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Australians are all too familiar with disasters arising from natural hazards like bushfires, cyclones, and floods. With climate change, we face the possibility of more frequent and intense natural hazards in new and unexpected places.
As we enter an uncertain decade, we find ourselves increasingly asking: What does a disaster-resilient Australia look like? How can we help our most vulnerable Australian communities endure the cumulative effects of frequent disasters? Amid tightening fiscal budgets, how can we create the right environment for our communities and economy to prosper in this new reality?
Answering these questions requires some deep thinking about the collective actions needed to support our communities, businesses, and the broader economy to become more disaster resilient; to not only adapt to a “new normal” but thrive in a changing climate. From a policy perspective, this becomes more pertinent when we consider that the average annual total economic costs of natural disasters of Australia are forecast to reach $39 billion per year by 2050 (Deloitte Access Economics, 2017), and the fiscal constraints that will increasingly be imposed on government disaster expenditure by Australia’s aging population.
To that end, the Disasters and Economic Resilience: The Effects of the Queensland Floods 2010-11 on Individual Income – A Case Study on the Brisbane River Catchment Area report explores the impact of the Queensland Floods 2010-11 on the income trajectory of employed residents of the four Brisbane River Catchment Area (BRCA) local government areas (LGAs) depicted in Figure 1.
The Queensland Floods 2010-11 remain one of Australia’s costliest flooding events, causing an estimated $6.7 billion in tangible damages, with an overall cost of $14.1 billion (Deloitte Access Economics, 2016). To the best of our knowledge, this study is the first in the economics literature to examine the impact of a riverine-flooding in an Australian metropolitan economy on individual income, considering demographic and sectoral heterogeneities and post-disaster government assistance.
By focusing on individuals’ economic resilience (measured through changes in their income stream), the report explores how disaster-induced economic shocks can be transmitted to individuals vis-à-vis income-earning channels, and offers a greater understanding of how indirect costs of disasters are borne by different segments of the workforce. Such costs are currently less known compared to direct damages reported in the immediate aftermath of disasters.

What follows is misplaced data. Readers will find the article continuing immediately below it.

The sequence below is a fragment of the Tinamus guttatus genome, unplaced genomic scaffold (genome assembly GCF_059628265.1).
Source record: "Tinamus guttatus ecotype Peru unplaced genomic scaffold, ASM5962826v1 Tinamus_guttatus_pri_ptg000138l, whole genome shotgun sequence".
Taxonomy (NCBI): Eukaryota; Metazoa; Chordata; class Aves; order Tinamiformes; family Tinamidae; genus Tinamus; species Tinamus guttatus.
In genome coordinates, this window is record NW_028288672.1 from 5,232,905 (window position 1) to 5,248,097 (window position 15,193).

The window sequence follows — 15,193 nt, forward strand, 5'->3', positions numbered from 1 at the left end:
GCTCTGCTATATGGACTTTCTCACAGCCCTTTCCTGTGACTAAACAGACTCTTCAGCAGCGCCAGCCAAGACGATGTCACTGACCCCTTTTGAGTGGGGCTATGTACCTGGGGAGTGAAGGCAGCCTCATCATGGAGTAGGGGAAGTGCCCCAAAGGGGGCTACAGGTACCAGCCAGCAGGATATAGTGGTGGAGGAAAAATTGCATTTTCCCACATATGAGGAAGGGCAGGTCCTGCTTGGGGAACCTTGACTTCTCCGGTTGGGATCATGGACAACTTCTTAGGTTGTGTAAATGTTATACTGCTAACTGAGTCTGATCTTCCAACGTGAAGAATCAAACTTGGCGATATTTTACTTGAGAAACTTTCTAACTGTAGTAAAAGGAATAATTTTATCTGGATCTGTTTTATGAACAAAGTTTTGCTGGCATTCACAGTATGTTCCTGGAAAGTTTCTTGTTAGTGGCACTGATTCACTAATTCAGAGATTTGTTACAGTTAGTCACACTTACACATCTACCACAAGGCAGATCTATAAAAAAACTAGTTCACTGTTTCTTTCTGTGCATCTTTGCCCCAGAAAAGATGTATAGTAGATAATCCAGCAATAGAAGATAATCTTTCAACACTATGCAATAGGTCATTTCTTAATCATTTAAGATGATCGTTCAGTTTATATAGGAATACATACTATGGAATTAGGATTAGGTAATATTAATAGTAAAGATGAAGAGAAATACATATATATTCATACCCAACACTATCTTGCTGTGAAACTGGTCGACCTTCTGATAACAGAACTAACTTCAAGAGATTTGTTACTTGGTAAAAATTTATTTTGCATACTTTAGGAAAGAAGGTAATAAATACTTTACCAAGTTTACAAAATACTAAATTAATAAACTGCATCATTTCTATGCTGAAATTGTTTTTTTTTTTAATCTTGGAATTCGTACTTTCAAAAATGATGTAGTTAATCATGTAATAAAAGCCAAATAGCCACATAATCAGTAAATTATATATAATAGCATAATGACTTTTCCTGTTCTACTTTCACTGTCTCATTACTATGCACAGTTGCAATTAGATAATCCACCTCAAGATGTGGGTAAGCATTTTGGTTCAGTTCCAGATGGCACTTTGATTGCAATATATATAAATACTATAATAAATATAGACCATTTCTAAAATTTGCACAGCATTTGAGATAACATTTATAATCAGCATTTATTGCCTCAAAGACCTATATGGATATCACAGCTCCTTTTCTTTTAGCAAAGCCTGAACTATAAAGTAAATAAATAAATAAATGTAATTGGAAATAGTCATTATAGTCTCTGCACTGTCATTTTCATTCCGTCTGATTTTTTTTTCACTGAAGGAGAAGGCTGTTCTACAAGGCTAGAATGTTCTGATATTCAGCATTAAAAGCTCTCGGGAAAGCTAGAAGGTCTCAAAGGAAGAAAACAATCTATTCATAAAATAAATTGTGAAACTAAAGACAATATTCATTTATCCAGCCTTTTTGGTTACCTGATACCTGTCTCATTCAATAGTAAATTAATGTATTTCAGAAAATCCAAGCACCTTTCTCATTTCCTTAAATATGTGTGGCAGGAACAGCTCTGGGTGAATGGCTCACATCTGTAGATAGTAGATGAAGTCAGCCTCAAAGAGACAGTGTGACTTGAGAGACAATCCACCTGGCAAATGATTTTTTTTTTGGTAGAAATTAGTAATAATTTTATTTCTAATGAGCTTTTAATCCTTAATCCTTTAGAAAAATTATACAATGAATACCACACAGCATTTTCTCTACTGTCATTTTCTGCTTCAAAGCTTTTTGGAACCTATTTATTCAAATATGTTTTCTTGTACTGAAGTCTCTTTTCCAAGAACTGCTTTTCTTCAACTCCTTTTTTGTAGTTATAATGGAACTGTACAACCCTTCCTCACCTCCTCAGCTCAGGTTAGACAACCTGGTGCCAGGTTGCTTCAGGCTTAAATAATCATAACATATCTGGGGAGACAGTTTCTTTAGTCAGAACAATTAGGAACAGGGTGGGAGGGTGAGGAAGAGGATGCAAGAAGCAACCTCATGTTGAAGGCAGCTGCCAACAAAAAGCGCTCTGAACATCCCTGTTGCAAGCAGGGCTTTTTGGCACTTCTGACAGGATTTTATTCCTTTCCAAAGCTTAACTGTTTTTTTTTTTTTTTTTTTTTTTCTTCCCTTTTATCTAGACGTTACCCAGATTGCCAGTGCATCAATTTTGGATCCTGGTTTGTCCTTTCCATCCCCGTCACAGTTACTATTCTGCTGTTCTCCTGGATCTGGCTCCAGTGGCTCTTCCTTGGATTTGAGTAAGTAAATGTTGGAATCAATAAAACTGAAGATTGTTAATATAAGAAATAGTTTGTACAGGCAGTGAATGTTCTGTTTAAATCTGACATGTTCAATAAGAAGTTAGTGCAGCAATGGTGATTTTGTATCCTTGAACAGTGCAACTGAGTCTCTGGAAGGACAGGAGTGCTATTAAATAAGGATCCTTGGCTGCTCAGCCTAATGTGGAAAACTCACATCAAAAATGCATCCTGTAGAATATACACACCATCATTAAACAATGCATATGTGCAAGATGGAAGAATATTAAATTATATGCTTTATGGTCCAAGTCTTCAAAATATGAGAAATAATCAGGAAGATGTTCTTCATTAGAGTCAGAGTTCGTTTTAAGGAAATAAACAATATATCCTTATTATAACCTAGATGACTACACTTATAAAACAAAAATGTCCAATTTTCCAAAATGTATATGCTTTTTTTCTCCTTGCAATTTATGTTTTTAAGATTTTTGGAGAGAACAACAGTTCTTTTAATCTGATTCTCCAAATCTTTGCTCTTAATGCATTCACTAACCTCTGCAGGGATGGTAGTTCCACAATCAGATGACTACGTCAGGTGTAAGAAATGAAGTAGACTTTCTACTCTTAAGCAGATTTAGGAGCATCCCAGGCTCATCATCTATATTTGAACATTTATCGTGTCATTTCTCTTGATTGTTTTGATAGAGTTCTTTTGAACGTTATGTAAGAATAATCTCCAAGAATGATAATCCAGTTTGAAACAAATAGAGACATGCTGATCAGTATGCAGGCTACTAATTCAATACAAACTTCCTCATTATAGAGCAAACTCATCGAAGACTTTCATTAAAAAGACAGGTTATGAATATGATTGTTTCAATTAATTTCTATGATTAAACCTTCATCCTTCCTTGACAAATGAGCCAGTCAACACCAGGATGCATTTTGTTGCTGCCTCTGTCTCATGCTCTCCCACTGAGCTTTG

By examining the economic dimension of disaster resilience at the individual level, our research helps policymakers better understand the socioeconomics of natural disasters and formulate public policies in a sustainable way that better distributes scarce budgets and resources towards vulnerable socioeconomic groups and industries of employment that are more sensitive to disasters.
Recognising the profound and long-lasting psychosocial impacts of the floods, the report outlines the socioeconomic and disaster resilience profiles of the BRCA LGAs, and provides additional information to contextualise our assessment so that policymakers can holistically interpret our findings, within the broader social and economic conditions arising from the floods.
Isolating the effects of the floods from other shocks that hit the BRCA LGAs is challenging. The report attempts to pinpoint observed income effects to the Queensland Floods 2010-11 by using a difference-in-differences modelling approach. This approach compares income changes of individuals living in the BRCA LGAs (treatment group) with those living in comparable zones in Australia (control group). Because of their comparability, it is the control group which provides us with the income path that would have occurred for BRCA LGA employed residents had the floods not happened, and thus enable us to compute any income deviations (losses or gains) arisfrom the floods.
The report utilises the Australian Census Longitudinal Dataset (ACLD), which provides a unique opportunity to robustly examine the flood’s impacts across a longer timeframe (across 2006, 2011 and 2016) and across multiple dimensions (demographic and economic). All results we report are net results, post any disaster relief and recovery efforts; are relative to our baseline year (2006); and are compared to our control group. We define short-term results as changes over 2006-11, and medium-term results as changes over 2006-16.
While we develop the right modelling framework to capture income effects arising from the floods, data limitations have hampered our ability to statistically confirm that our control group is comparable to the BRCA LGA sample. The key implication is that our findings are not causal but correlational.
Nevertheless, our report’s findings offer new and compelling insights on how disasters like the Queensland Floods 2010-11 interact with existing economic conditions and workforce compositions to affect individuals within the community, and in turn their ability to economically cope with the ongoing effects of the disaster.
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